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“The Canyons” – The auteurs behind “American Gigolo” (director/screenwriter Paul Schrader) and “American Psycho” (novelist/scenarist Bret Easton Ellis) team for an uber-stylish, wildly provocative look at contemporary SoCal manners, mores and murder. Starring tabloid magnet Lindsay Lohan (heartbreakingly brilliant) and
porn star James Deen (startlingly good), the film zigs just when you think it’s going to sag, and keeps you happily buzzed from beginning to end. In a dispiriting summer season when most big-ticket Hollywood movies seem content to function as expensive wallpaper, this micro-budgeted indie proves you don’t need a $200-million budget to make art that matters. (A). Available on iTunes and other VOD services beginning August 2nd.
“The To-Do List” – Despite a first-rate cast (including Aubrey Plaza, Connie Britton and a scene-stealing Bill Hader), this raunchy comedy about a high school valedictorian (Plaza) attempting to get a crash course on the birds and the bees before entering college is more smutty-awkward than smutty amusing. Set in 1993 for no apparent reason, the film’s Idaho (?) setting looks suspiciously like Southern California–which, according to IMDB, it was. Duh. (C).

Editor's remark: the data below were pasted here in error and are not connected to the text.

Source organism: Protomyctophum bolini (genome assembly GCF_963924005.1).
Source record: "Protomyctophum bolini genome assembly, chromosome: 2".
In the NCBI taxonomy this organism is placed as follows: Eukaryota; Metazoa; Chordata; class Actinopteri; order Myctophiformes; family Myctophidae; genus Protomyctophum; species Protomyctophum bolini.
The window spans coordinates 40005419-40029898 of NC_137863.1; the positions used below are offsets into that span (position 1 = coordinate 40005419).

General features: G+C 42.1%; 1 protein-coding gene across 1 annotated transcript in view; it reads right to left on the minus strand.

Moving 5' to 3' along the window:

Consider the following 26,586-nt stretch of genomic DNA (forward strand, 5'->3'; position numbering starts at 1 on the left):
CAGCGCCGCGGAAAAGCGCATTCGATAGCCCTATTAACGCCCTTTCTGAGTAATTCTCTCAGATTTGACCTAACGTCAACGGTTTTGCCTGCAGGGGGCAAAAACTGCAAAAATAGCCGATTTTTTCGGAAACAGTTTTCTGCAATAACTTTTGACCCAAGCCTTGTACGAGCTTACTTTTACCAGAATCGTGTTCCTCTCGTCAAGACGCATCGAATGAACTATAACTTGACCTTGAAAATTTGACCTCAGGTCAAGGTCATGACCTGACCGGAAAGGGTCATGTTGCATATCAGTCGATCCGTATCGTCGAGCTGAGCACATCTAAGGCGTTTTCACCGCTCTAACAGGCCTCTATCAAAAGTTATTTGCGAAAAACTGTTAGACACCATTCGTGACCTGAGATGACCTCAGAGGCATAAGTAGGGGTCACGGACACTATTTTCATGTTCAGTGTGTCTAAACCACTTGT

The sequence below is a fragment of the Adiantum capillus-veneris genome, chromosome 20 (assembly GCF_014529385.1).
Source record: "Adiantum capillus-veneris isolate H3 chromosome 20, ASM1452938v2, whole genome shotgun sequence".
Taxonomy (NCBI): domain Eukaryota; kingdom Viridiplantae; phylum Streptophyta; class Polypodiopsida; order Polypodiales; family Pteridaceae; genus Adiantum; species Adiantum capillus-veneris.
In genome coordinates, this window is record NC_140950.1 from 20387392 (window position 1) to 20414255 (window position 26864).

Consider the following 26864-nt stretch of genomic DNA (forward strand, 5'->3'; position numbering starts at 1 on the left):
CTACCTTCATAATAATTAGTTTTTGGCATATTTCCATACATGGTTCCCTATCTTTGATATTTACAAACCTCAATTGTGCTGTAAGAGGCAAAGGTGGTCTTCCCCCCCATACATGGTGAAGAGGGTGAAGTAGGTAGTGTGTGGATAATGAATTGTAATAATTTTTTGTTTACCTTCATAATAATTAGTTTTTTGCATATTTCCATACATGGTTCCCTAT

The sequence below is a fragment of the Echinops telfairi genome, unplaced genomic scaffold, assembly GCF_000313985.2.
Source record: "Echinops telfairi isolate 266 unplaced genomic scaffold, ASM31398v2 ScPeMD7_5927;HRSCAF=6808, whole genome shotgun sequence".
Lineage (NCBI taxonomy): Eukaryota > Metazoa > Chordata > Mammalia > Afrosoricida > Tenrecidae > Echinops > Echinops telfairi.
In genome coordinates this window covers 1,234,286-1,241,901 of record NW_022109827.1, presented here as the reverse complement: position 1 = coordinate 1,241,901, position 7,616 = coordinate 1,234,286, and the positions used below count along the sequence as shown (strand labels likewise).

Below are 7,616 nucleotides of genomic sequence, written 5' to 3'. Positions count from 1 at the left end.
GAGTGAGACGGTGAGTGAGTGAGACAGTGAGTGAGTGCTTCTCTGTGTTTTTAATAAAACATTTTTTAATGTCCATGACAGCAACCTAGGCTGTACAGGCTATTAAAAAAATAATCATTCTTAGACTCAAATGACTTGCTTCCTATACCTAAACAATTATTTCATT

“The Wolverine” – If there really had to be another “Wolverine” spin-off, this James (“Walk the Line,” “3:10 to Yuma”) Mangold-helmed entry delivers the goods in expeditious fashion. The Japanese setting–and Mangold’s playful riffs on the entire history of Asian cinema–help give it spice, and a spectacular fight sequence atop a speeding bullet train is worthy of a top-tier 007 movie. It’s maybe 20 minutes too long, but what film isn’t these days? (B).
New on DVD:
“G.I. Joe: Retaliation” – There’s nothing more tedious than trash that doesn’t know it’s trash. This idiotic, thoroughly pointless sequel to the 2009 guilty pleasure seems to be under the delusion that it’s, y’know, a real movie. Unlike the original no-brainer actioner, “Retaliation” is merely a noisy, overproduced bore. Channing Tatum fans should know that he’s barely in this installment, and The Rock hardly qualifies as an adequate replacement. (D).